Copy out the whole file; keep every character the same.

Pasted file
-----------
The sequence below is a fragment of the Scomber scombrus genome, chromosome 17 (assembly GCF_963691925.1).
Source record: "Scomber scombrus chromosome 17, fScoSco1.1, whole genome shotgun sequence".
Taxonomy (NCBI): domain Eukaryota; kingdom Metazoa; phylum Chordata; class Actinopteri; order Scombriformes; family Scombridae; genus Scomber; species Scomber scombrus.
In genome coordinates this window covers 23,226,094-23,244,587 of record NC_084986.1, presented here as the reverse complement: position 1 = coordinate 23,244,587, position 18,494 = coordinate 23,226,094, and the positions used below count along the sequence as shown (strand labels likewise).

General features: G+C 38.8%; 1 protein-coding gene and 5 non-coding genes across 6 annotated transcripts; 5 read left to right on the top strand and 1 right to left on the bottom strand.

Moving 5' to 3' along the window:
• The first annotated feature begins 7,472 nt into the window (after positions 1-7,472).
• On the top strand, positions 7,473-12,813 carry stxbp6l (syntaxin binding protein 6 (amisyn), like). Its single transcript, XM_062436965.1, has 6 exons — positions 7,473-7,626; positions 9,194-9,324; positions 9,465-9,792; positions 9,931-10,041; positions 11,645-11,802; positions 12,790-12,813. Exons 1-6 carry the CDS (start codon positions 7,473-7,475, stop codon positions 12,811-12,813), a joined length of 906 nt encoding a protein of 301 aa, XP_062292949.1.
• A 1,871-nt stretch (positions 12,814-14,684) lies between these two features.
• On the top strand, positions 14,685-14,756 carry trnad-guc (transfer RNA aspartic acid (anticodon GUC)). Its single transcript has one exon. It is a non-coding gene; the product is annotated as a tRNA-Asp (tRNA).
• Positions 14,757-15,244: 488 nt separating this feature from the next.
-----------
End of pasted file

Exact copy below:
The sequence below is a fragment of the Scomber scombrus genome, chromosome 17 (assembly GCF_963691925.1).
Source record: "Scomber scombrus chromosome 17, fScoSco1.1, whole genome shotgun sequence".
Taxonomy (NCBI): domain Eukaryota; kingdom Metazoa; phylum Chordata; class Actinopteri; order Scombriformes; family Scombridae; genus Scomber; species Scomber scombrus.
In genome coordinates this window covers 23,226,094-23,244,587 of record NC_084986.1, presented here as the reverse complement: position 1 = coordinate 23,244,587, position 18,494 = coordinate 23,226,094, and the positions used below count along the sequence as shown (strand labels likewise).

General features: G+C 38.8%; 1 protein-coding gene and 5 non-coding genes across 6 annotated transcripts; 5 read left to right on the top strand and 1 right to left on the bottom strand.

Moving 5' to 3' along the window:
• The first annotated feature begins 7,472 nt into the window (after positions 1-7,472).
• On the top strand, positions 7,473-12,813 carry stxbp6l (syntaxin binding protein 6 (amisyn), like). Its single transcript, XM_062436965.1, has 6 exons — positions 7,473-7,626; positions 9,194-9,324; positions 9,465-9,792; positions 9,931-10,041; positions 11,645-11,802; positions 12,790-12,813. Exons 1-6 carry the CDS (start codon positions 7,473-7,475, stop codon positions 12,811-12,813), a joined length of 906 nt encoding a protein of 301 aa, XP_062292949.1.
• A 1,871-nt stretch (positions 12,814-14,684) lies between these two features.
• On the top strand, positions 14,685-14,756 carry trnad-guc (transfer RNA aspartic acid (anticodon GUC)). Its single transcript has one exon. It is a non-coding gene; the product is annotated as a tRNA-Asp (tRNA).
• Positions 14,757-15,244: 488 nt separating this feature from the next.